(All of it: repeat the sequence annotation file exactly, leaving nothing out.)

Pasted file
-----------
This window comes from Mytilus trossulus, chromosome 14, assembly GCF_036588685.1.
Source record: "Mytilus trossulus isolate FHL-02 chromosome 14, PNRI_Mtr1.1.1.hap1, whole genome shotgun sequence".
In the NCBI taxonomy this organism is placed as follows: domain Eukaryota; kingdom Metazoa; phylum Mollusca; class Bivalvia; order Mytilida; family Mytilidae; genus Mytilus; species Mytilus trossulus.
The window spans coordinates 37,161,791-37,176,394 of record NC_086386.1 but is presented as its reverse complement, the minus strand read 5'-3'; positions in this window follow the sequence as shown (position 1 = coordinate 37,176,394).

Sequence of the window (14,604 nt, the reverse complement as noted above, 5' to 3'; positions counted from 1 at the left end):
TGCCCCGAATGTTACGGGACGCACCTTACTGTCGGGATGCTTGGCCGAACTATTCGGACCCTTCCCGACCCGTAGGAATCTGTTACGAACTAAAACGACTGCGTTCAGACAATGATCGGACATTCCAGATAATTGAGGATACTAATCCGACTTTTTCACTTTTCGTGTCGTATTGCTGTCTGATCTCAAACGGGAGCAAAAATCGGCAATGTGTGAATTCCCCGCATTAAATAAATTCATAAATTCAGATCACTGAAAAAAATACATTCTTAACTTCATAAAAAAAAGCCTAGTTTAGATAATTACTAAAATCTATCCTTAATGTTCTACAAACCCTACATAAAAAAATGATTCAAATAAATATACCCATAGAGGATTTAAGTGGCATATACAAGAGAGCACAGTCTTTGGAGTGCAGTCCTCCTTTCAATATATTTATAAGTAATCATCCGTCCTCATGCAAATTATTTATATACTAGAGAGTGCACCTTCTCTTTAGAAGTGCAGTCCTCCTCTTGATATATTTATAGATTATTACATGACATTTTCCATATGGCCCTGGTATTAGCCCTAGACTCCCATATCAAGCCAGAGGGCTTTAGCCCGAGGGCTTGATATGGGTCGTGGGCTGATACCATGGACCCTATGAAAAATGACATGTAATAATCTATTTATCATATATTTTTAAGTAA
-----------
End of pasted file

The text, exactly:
This window comes from Mytilus trossulus, chromosome 14, assembly GCF_036588685.1.
Source record: "Mytilus trossulus isolate FHL-02 chromosome 14, PNRI_Mtr1.1.1.hap1, whole genome shotgun sequence".
In the NCBI taxonomy this organism is placed as follows: domain Eukaryota; kingdom Metazoa; phylum Mollusca; class Bivalvia; order Mytilida; family Mytilidae; genus Mytilus; species Mytilus trossulus.
The window spans coordinates 37,161,791-37,176,394 of record NC_086386.1 but is presented as its reverse complement, the minus strand read 5'-3'; positions in this window follow the sequence as shown (position 1 = coordinate 37,176,394).

Sequence of the window (14,604 nt, the reverse complement as noted above, 5' to 3'; positions counted from 1 at the left end):
TGCCCCGAATGTTACGGGACGCACCTTACTGTCGGGATGCTTGGCCGAACTATTCGGACCCTTCCCGACCCGTAGGAATCTGTTACGAACTAAAACGACTGCGTTCAGACAATGATCGGACATTCCAGATAATTGAGGATACTAATCCGACTTTTTCACTTTTCGTGTCGTATTGCTGTCTGATCTCAAACGGGAGCAAAAATCGGCAATGTGTGAATTCCCCGCATTAAATAAATTCATAAATTCAGATCACTGAAAAAAATACATTCTTAACTTCATAAAAAAAAGCCTAGTTTAGATAATTACTAAAATCTATCCTTAATGTTCTACAAACCCTACATAAAAAAATGATTCAAATAAATATACCCATAGAGGATTTAAGTGGCATATACAAGAGAGCACAGTCTTTGGAGTGCAGTCCTCCTTTCAATATATTTATAAGTAATCATCCGTCCTCATGCAAATTATTTATATACTAGAGAGTGCACCTTCTCTTTAGAAGTGCAGTCCTCCTCTTGATATATTTATAGATTATTACATGACATTTTCCATATGGCCCTGGTATTAGCCCTAGACTCCCATATCAAGCCAGAGGGCTTTAGCCCGAGGGCTTGATATGGGTCGTGGGCTGATACCATGGACCCTATGAAAAATGACATGTAATAATCTATTTATCATATATTTTTAAGTAA